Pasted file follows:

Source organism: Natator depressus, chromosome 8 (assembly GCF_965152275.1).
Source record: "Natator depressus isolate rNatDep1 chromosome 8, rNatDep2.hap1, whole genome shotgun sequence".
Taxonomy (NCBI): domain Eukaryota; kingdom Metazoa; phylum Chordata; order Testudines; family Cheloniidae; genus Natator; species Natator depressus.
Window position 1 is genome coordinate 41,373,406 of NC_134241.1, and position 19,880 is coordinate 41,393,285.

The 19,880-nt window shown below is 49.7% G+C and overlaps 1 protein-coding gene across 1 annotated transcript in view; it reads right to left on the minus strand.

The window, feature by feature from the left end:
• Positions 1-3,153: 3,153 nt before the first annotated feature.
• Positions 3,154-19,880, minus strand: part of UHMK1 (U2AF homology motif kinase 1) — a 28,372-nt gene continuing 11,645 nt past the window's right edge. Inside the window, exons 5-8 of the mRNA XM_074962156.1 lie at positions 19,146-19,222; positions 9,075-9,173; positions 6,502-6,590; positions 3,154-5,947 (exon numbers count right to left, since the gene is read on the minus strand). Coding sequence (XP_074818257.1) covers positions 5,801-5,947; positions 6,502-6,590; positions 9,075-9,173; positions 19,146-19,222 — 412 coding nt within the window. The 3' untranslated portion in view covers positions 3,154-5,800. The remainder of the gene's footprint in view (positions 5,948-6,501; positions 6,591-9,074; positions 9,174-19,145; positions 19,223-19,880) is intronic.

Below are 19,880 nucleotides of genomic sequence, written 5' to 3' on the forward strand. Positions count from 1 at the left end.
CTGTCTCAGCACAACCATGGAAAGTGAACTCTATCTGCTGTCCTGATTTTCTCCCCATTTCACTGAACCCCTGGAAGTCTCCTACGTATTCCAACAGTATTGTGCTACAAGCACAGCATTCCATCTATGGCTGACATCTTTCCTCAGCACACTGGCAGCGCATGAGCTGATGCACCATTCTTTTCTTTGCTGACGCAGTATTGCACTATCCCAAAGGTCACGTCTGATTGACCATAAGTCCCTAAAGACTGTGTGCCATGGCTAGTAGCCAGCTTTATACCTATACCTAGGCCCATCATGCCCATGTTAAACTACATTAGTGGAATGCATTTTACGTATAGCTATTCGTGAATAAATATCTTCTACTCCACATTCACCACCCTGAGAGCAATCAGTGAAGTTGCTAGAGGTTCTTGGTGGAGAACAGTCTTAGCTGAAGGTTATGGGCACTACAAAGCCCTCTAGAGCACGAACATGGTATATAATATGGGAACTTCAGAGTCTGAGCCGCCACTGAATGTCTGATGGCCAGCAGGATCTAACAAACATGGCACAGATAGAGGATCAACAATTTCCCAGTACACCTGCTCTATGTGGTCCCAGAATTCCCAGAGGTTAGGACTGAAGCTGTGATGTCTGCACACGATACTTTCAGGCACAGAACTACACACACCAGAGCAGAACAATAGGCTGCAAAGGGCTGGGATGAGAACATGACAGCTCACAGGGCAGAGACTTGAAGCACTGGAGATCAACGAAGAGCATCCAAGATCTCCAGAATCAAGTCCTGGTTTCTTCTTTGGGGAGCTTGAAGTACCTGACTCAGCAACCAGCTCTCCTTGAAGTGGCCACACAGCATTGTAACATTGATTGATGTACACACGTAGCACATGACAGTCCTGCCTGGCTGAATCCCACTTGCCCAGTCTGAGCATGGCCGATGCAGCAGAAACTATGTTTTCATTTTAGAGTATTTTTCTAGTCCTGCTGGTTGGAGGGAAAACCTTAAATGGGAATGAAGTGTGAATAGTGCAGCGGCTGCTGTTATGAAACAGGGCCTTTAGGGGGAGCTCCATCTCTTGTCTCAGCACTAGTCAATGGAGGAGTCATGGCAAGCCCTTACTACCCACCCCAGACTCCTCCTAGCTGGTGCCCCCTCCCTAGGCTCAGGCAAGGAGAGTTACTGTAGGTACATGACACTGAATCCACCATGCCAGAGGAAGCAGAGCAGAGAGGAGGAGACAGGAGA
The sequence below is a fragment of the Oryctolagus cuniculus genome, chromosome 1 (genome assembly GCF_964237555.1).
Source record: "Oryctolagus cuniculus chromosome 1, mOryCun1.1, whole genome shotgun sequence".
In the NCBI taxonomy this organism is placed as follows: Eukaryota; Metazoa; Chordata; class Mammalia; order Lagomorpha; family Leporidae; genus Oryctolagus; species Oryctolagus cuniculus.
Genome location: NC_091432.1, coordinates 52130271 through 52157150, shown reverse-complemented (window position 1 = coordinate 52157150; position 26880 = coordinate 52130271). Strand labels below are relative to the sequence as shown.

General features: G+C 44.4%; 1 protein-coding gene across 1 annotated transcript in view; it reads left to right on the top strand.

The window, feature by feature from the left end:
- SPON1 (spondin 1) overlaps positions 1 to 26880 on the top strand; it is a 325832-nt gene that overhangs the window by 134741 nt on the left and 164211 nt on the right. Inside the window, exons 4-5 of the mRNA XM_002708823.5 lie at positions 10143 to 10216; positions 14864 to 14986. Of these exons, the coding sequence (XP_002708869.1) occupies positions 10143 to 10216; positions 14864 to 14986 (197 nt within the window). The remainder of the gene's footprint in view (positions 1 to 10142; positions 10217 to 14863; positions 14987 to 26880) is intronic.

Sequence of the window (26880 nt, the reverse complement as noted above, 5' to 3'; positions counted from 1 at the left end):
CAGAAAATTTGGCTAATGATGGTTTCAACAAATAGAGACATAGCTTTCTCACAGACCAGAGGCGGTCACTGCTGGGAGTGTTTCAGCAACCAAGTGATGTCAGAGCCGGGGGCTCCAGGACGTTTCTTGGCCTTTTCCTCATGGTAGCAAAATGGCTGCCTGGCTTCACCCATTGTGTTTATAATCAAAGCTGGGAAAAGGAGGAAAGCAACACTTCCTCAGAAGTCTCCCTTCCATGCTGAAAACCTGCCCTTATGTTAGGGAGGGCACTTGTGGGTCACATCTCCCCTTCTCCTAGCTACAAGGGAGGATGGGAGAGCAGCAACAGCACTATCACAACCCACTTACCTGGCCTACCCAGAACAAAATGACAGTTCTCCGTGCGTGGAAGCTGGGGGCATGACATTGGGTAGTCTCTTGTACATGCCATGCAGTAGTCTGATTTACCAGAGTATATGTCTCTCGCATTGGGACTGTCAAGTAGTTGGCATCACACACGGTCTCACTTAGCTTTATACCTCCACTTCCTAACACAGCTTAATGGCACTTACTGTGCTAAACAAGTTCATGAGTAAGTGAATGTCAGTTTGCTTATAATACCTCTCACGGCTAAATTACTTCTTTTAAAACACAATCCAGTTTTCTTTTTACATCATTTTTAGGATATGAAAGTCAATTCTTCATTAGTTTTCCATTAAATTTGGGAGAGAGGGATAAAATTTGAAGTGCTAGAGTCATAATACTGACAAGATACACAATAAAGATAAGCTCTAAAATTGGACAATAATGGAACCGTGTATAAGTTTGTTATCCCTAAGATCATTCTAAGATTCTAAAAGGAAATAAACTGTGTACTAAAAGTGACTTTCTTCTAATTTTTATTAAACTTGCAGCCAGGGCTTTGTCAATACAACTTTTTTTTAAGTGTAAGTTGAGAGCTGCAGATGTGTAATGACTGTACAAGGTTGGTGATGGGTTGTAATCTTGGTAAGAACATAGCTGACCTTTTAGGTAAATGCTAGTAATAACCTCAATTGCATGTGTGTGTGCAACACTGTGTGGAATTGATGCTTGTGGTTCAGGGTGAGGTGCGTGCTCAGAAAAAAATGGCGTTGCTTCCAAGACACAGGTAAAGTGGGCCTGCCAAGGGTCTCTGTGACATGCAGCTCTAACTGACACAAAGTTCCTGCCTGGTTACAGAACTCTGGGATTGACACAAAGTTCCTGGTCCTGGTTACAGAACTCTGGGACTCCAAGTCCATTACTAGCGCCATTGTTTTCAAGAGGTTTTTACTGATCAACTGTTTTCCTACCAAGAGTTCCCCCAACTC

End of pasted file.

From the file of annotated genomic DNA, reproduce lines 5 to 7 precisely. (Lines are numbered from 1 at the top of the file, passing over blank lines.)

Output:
The 19,880-nt window shown below is 49.7% G+C and overlaps 1 protein-coding gene across 1 annotated transcript in view; it reads right to left on the minus strand.

The window, feature by feature from the left end:
• Positions 1-3,153: 3,153 nt before the first annotated feature.